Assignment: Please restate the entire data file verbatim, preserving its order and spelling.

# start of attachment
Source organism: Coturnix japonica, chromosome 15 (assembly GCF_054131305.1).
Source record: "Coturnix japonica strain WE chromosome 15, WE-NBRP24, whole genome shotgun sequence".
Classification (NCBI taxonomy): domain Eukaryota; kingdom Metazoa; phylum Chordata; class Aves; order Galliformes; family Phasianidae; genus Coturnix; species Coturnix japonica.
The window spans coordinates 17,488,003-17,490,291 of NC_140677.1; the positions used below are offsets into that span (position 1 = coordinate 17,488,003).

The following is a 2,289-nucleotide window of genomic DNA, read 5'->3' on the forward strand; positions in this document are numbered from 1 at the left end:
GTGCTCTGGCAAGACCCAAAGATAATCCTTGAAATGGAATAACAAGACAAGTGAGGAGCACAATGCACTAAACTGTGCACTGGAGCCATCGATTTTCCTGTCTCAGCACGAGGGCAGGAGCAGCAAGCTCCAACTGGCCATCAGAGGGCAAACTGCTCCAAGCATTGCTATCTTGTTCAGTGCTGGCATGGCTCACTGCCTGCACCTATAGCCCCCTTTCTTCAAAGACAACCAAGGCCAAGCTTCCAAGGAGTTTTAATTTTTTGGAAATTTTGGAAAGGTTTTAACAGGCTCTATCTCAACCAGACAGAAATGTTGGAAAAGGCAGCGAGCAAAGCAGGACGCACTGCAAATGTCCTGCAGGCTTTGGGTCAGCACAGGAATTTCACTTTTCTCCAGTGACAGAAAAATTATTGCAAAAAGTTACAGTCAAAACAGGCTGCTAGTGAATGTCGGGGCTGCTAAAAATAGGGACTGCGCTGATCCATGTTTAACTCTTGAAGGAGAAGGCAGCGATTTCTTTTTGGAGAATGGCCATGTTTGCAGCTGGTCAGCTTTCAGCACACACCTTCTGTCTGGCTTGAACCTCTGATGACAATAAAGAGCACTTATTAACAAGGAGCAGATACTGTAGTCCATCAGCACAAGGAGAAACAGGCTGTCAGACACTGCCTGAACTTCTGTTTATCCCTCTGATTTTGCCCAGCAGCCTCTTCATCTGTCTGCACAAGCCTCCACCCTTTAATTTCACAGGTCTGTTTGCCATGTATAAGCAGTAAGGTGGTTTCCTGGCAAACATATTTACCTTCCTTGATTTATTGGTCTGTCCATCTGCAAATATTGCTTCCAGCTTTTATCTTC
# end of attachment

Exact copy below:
Source organism: Coturnix japonica, chromosome 15 (assembly GCF_054131305.1).
Source record: "Coturnix japonica strain WE chromosome 15, WE-NBRP24, whole genome shotgun sequence".
Classification (NCBI taxonomy): domain Eukaryota; kingdom Metazoa; phylum Chordata; class Aves; order Galliformes; family Phasianidae; genus Coturnix; species Coturnix japonica.
The window spans coordinates 17,488,003-17,490,291 of NC_140677.1; the positions used below are offsets into that span (position 1 = coordinate 17,488,003).

The following is a 2,289-nucleotide window of genomic DNA, read 5'->3' on the forward strand; positions in this document are numbered from 1 at the left end:
GTGCTCTGGCAAGACCCAAAGATAATCCTTGAAATGGAATAACAAGACAAGTGAGGAGCACAATGCACTAAACTGTGCACTGGAGCCATCGATTTTCCTGTCTCAGCACGAGGGCAGGAGCAGCAAGCTCCAACTGGCCATCAGAGGGCAAACTGCTCCAAGCATTGCTATCTTGTTCAGTGCTGGCATGGCTCACTGCCTGCACCTATAGCCCCCTTTCTTCAAAGACAACCAAGGCCAAGCTTCCAAGGAGTTTTAATTTTTTGGAAATTTTGGAAAGGTTTTAACAGGCTCTATCTCAACCAGACAGAAATGTTGGAAAAGGCAGCGAGCAAAGCAGGACGCACTGCAAATGTCCTGCAGGCTTTGGGTCAGCACAGGAATTTCACTTTTCTCCAGTGACAGAAAAATTATTGCAAAAAGTTACAGTCAAAACAGGCTGCTAGTGAATGTCGGGGCTGCTAAAAATAGGGACTGCGCTGATCCATGTTTAACTCTTGAAGGAGAAGGCAGCGATTTCTTTTTGGAGAATGGCCATGTTTGCAGCTGGTCAGCTTTCAGCACACACCTTCTGTCTGGCTTGAACCTCTGATGACAATAAAGAGCACTTATTAACAAGGAGCAGATACTGTAGTCCATCAGCACAAGGAGAAACAGGCTGTCAGACACTGCCTGAACTTCTGTTTATCCCTCTGATTTTGCCCAGCAGCCTCTTCATCTGTCTGCACAAGCCTCCACCCTTTAATTTCACAGGTCTGTTTGCCATGTATAAGCAGTAAGGTGGTTTCCTGGCAAACATATTTACCTTCCTTGATTTATTGGTCTGTCCATCTGCAAATATTGCTTCCAGCTTTTATCTTC